CCN Colloquium: "Cognition in the noise: remembering, remapping, and reframing cognition dynamics"
How do we learn and know? For much of my career it was assumed that neurons respond to external stimuli as if to represent them, but an equally plausible model asserts that neuronal activity is fundamentally internally-organized and instead fit to external features of the world. I will report on our investigations of acquired cognition through studies of spatially-tuned cells in the medial entorhinal cortex and hippocampus. We started with the "noise," uncertainty of spatially-tuned action potential discharge, a clue that cognitive variables might be driving that noise. Our studies of knowledge embrace the interplay across the molecular, synaptic, network, and behavioral levels of biological organization. I'll discuss the discharge of hippocampus place cells and molecular signaling during phencyclidine intoxication and I will discuss head-direction cells in the medial entorhinal cortex as different examples of internally-organized neural representations during purposeful navigation of the environment. We will then consider how cognitive control training causes learning-to-learn, persistently enhanced information processing, altered synaptic function and molecular expression across synaptic populations of the entorhinal-hippocampal system. Finally, I will discuss recent studies of the hippocampal remapping phenomenon, in which place fields rearrange according to cell-specific rules when the environment is changed. I suggest a "reregistration" reinterpretation, that hippocampal neural activity is fundamentally internally-organized such that cofiring relationships amongst the cells are largely invariant across distinct environments, despite the cell-specific rearrangement of place fields. Collectively these studies promote a view that rather than represent external information, subjective, internally-organized activity in the entorhinal-hippocampal circuit is actively fit to the environment for processing information that enables navigation and serves cognition.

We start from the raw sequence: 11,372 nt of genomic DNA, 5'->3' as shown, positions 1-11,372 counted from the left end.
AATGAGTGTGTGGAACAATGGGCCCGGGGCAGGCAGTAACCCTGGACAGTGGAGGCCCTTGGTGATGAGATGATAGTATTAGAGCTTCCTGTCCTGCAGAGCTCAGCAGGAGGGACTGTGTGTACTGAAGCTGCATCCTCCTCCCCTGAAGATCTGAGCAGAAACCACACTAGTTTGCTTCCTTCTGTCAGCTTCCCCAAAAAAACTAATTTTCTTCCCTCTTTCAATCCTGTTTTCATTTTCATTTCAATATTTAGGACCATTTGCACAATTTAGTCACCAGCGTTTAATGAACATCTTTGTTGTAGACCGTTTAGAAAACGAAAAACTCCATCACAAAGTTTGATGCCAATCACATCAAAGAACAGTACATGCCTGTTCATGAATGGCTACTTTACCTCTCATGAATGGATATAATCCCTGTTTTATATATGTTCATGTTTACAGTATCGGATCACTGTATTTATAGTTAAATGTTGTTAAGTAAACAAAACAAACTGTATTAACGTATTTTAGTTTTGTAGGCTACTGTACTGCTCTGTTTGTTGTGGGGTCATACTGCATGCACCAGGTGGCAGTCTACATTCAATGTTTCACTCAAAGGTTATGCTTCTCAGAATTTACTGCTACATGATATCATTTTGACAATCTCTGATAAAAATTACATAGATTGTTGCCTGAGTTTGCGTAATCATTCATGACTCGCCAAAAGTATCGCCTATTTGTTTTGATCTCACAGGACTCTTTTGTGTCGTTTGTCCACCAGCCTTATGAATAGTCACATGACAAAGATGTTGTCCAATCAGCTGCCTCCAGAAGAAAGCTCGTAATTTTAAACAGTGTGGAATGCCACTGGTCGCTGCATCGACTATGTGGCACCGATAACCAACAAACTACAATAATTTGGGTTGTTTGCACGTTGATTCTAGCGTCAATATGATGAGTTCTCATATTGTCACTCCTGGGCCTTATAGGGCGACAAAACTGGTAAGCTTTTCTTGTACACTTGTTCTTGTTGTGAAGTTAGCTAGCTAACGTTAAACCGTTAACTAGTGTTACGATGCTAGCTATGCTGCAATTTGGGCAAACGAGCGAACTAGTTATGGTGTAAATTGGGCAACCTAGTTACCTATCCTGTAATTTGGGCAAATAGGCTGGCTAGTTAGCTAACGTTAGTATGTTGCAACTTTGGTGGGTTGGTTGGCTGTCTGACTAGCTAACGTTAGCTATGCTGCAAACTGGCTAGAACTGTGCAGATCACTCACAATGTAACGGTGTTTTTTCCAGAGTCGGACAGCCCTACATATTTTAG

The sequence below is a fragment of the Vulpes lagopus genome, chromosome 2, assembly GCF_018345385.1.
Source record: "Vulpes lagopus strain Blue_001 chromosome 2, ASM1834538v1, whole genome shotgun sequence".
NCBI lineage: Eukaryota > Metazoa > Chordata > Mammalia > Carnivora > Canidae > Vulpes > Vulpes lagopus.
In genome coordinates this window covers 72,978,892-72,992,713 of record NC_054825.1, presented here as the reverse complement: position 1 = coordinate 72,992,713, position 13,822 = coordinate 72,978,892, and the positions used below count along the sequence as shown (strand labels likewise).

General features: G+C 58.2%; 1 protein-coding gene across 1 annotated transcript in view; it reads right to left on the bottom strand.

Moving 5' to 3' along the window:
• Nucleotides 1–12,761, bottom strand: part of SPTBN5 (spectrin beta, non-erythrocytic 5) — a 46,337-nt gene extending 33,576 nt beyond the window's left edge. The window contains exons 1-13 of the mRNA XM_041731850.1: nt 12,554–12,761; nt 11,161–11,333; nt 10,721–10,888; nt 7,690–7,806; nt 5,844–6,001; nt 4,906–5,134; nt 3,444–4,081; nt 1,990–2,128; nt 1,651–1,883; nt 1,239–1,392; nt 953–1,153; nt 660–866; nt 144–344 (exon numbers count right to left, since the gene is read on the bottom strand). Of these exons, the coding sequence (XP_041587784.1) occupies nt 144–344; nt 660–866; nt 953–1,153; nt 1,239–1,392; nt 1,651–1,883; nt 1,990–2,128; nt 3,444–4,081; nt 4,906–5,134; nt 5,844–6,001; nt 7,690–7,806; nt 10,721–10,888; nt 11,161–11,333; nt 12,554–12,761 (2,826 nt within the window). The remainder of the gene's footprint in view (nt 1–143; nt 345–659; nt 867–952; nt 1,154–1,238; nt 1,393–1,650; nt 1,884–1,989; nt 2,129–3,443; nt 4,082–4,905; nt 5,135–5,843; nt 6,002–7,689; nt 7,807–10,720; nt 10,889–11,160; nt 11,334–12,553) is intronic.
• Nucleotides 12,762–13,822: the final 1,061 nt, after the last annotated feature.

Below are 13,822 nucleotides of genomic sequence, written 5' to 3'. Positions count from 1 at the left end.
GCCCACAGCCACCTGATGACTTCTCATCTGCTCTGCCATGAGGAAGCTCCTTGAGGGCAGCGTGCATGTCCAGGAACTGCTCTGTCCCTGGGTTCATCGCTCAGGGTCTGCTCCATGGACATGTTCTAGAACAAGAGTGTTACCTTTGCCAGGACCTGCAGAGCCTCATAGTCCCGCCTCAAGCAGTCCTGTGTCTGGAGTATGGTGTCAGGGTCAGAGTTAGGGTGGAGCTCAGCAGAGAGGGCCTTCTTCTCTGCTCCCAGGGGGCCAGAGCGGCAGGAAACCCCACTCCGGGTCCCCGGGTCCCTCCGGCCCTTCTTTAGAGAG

André Fenton is a Professor of Neural Science. He studies how brains store experiences as memories, and how the expression of knowledge activates information that is relevant without activating what is irrelevant. His laboratory uses molecular, electrophysiological, behavioral, engineering, and theoretical methods to investigate these fundamental and interrelated issues in neuroscience.